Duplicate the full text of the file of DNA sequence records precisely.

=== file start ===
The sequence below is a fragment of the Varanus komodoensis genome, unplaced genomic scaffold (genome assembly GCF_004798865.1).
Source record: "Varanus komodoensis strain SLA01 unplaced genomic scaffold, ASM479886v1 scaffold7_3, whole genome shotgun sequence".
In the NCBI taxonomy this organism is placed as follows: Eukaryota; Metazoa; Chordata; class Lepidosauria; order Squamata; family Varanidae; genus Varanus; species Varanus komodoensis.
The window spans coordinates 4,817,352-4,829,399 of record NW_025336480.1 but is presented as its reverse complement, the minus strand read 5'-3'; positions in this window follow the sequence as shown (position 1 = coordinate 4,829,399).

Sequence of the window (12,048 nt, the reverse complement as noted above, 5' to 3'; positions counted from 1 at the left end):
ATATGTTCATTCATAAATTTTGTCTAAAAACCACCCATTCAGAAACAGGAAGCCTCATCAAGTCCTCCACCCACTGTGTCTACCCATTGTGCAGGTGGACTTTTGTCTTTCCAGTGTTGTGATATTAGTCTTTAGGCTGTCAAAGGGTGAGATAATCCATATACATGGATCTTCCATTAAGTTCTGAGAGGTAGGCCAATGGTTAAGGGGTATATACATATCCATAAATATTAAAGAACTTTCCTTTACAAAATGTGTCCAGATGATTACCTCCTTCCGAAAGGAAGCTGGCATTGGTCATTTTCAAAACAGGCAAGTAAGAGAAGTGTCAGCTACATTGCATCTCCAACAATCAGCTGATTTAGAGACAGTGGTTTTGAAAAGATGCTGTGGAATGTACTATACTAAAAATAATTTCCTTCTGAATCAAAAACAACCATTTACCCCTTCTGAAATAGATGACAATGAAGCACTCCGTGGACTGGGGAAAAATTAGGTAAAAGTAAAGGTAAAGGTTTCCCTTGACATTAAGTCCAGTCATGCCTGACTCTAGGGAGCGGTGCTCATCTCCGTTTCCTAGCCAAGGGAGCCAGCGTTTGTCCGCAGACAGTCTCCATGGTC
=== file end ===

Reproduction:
The sequence below is a fragment of the Varanus komodoensis genome, unplaced genomic scaffold (genome assembly GCF_004798865.1).
Source record: "Varanus komodoensis strain SLA01 unplaced genomic scaffold, ASM479886v1 scaffold7_3, whole genome shotgun sequence".
In the NCBI taxonomy this organism is placed as follows: Eukaryota; Metazoa; Chordata; class Lepidosauria; order Squamata; family Varanidae; genus Varanus; species Varanus komodoensis.
The window spans coordinates 4,817,352-4,829,399 of record NW_025336480.1 but is presented as its reverse complement, the minus strand read 5'-3'; positions in this window follow the sequence as shown (position 1 = coordinate 4,829,399).

Sequence of the window (12,048 nt, the reverse complement as noted above, 5' to 3'; positions counted from 1 at the left end):
ATATGTTCATTCATAAATTTTGTCTAAAAACCACCCATTCAGAAACAGGAAGCCTCATCAAGTCCTCCACCCACTGTGTCTACCCATTGTGCAGGTGGACTTTTGTCTTTCCAGTGTTGTGATATTAGTCTTTAGGCTGTCAAAGGGTGAGATAATCCATATACATGGATCTTCCATTAAGTTCTGAGAGGTAGGCCAATGGTTAAGGGGTATATACATATCCATAAATATTAAAGAACTTTCCTTTACAAAATGTGTCCAGATGATTACCTCCTTCCGAAAGGAAGCTGGCATTGGTCATTTTCAAAACAGGCAAGTAAGAGAAGTGTCAGCTACATTGCATCTCCAACAATCAGCTGATTTAGAGACAGTGGTTTTGAAAAGATGCTGTGGAATGTACTATACTAAAAATAATTTCCTTCTGAATCAAAAACAACCATTTACCCCTTCTGAAATAGATGACAATGAAGCACTCCGTGGACTGGGGAAAAATTAGGTAAAAGTAAAGGTAAAGGTTTCCCTTGACATTAAGTCCAGTCATGCCTGACTCTAGGGAGCGGTGCTCATCTCCGTTTCCTAGCCAAGGGAGCCAGCGTTTGTCCGCAGACAGTCTCCATGGTC